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   off a single BR, but the looping condition will not occur.  Tunnelled
   packets with the 6rd BR IPv4 address as the source address may also
   be filtered to prohibit 6rd tunnels from exiting the 6rd domain.

   To avoid forwarding loops via other internal relays, the 6rd BR
   should employ outgoing and incoming IPv4 packets filters, filtering
   out all known relay addresses for internal ISATAP or 6to4 relays,
   including the well known anycast address space for 6to4.

   The 6rd BR MUST install a sink route for its 6rd delegated prefix
   created based on its 6rd BR IPv4 address.


12.  IANA Considerations

   IANA is requested to assign a new DHCP Option code point for
   OPTION_6RD.


13.  Acknowledgements

   This draft is based on Remi Despres' original idea described in
   [I-D.despres-6rd] and the work done by Rani Assaf, Alexandre Cassen,
   and Maxime Bizon at Free Telecom.  Brian Carpenter and Keith Moore
   documented 6to4, which all of this work is based upon.  Review and
   encouragement have been provided by many others and in particular
   Chris Chase, Thomas Clausen, Wojciech Dec, Bruno Decraene, Remi
   Despres, Alain Durand, Martin Gysi, Eric Voit and David Ward.


14.  References

14.1.  Normative References

   [RFC1332]  McGregor, G., "The PPP Internet Protocol Control Protocol
              (IPCP)", RFC 1332, May 1992.

   [RFC1661]  Simpson, W., "The Point-to-Point Protocol (PPP)", STD 51,
              RFC 1661, July 1994.

   [RFC1918]  Rekhter, Y., Moskowitz, R., Karrenberg, D., Groot, G., and
              E. Lear, "Address Allocation for Private Internets",
              BCP 5, RFC 1918, February 1996.

   [RFC2119]  Bradner, S., "Key words for use in RFCs to Indicate
              Requirement Levels", BCP 14, RFC 2119, March 1997.

   [RFC2516]  Mamakos, L., Lidl, K., Evarts, J., Carrel, D., Simone, D.,



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              and R. Wheeler, "A Method for Transmitting PPP Over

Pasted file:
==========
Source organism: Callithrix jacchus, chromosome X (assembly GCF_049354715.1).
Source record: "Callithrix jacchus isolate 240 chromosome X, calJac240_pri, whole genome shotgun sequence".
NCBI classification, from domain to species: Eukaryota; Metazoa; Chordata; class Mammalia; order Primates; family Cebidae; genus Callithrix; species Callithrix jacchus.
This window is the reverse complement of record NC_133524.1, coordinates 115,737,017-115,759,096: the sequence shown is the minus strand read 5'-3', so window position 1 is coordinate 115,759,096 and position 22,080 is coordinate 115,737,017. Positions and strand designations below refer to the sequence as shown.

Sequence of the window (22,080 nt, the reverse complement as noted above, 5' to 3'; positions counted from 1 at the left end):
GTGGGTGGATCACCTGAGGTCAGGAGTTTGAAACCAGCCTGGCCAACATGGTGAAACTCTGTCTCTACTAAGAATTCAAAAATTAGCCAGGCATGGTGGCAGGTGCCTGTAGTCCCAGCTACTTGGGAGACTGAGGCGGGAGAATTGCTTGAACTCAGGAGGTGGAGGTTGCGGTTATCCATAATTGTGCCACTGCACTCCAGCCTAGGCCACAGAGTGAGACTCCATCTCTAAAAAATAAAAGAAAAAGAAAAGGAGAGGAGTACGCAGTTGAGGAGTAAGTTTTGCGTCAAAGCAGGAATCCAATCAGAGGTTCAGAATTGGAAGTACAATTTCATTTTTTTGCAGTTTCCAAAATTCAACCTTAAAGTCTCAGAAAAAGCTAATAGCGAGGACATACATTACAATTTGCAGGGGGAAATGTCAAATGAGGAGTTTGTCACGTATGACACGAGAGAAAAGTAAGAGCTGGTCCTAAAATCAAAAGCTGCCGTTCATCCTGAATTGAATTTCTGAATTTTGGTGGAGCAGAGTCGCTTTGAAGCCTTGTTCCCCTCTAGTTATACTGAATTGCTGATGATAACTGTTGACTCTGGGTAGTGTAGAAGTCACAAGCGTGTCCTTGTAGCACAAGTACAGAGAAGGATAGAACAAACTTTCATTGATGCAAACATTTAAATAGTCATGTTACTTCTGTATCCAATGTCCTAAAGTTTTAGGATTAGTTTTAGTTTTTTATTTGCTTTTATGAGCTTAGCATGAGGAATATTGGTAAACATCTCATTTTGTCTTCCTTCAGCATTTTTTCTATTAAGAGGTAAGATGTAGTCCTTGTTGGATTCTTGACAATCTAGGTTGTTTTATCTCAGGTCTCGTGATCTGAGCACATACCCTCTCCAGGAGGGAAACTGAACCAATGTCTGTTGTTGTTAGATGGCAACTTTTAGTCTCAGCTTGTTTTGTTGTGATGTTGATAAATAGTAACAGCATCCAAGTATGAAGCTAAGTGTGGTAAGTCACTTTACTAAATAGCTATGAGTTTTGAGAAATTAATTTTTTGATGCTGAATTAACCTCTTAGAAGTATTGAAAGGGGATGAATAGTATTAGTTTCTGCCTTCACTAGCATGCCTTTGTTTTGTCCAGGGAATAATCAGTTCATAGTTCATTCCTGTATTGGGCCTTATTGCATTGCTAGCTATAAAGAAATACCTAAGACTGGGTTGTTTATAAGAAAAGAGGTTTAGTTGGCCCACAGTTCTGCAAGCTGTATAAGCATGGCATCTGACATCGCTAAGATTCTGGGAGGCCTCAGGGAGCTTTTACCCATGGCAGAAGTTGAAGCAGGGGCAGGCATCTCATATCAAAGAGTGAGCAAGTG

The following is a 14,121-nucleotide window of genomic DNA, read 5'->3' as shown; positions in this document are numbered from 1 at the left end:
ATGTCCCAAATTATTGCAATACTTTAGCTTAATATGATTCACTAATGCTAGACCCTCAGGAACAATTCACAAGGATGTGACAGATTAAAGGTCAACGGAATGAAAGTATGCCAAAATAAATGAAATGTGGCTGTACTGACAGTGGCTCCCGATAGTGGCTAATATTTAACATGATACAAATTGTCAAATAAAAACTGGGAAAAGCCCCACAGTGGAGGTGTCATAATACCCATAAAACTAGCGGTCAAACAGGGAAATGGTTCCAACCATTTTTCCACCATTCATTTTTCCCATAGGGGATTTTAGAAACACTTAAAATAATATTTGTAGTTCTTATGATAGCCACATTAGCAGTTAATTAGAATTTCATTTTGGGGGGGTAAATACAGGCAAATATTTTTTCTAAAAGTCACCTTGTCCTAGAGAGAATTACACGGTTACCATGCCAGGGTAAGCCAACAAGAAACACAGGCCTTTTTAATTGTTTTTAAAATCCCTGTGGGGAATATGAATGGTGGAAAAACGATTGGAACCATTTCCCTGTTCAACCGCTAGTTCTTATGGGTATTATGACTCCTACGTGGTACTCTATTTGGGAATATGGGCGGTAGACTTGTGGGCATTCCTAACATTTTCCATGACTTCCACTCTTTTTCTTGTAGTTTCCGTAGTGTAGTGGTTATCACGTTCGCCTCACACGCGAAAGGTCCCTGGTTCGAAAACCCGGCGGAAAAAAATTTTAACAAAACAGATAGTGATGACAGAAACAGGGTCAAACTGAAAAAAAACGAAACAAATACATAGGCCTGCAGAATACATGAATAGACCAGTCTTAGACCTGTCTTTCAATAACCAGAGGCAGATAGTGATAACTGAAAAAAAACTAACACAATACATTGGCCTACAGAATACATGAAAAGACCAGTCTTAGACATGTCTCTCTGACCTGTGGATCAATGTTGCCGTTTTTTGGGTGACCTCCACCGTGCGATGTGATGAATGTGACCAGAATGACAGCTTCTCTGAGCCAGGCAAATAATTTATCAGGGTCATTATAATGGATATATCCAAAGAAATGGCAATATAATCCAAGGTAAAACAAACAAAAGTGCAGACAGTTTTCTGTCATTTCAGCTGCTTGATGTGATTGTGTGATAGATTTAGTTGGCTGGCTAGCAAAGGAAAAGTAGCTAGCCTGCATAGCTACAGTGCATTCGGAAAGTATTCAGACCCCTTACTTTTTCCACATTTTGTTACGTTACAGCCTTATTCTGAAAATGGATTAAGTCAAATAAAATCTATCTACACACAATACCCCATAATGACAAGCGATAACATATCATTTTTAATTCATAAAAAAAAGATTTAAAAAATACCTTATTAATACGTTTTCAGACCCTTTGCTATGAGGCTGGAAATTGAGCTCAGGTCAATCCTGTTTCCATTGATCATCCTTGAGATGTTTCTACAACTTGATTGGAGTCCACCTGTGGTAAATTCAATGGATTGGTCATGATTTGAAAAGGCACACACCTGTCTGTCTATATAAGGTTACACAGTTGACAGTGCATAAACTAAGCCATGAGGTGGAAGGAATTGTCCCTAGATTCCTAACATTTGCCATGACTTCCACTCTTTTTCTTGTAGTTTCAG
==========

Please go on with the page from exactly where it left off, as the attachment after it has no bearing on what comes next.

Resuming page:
Ethernet (PPPoE)", RFC 2516, February 1999.

   [RFC3056]  Carpenter, B. and K. Moore, "Connection of IPv6 Domains
              via IPv4 Clouds", RFC 3056, February 2001.

   [RFC3315]  Droms, R., Bound, J., Volz, B., Lemon, T., Perkins, C.,
              and M. Carney, "Dynamic Host Configuration Protocol for
              IPv6 (DHCPv6)", RFC 3315, July 2003.

   [RFC3633]  Troan, O. and R. Droms, "IPv6 Prefix Options for Dynamic
              Host Configuration Protocol (DHCP) version 6", RFC 3633,
              December 2003.

   [RFC3964]  Savola, P. and C. Patel, "Security Considerations for
              6to4", RFC 3964, December 2004.

   [RFC4213]  Nordmark, E. and R. Gilligan, "Basic Transition Mechanisms
              for IPv6 Hosts and Routers", RFC 4213, October 2005.

   [RFC4861]  Narten, T., Nordmark, E., Simpson, W., and H. Soliman,
              "Neighbor Discovery for IP version 6 (IPv6)", RFC 4861,
              September 2007.

14.2.  Informative References

   [I-D.despres-6rd]
              Despres, R., "IPv6 Rapid Deployment on IPv4
              infrastructures (6rd)", draft-despres-6rd-03 (work in
              progress), April 2009.

   [I-D.durand-softwire-dual-stack-lite]
              Durand, A., Droms, R., Haberman, B., and J. Woodyatt,
              "Dual-stack lite broadband deployments post IPv4
              exhaustion", draft-durand-softwire-dual-stack-lite-01
              (work in progress), November 2008.

   [RFC3068]  Huitema, C., "An Anycast Prefix for 6to4 Relay Routers",
              RFC 3068, June 2001.

   [RFC3484]  Draves, R., "Default Address Selection for Internet
              Protocol version 6 (IPv6)", RFC 3484, February 2003.









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Authors' Addresses

   Mark Townsley
   Cisco
   Paris,
   France

   Phone: +33 15 804 3483
   Email: townsley@cisco.com


   Ole Troan
   Cisco
   Bergen,
   Norway

   Phone: +47 917 38519
   Email: ot@cisco.com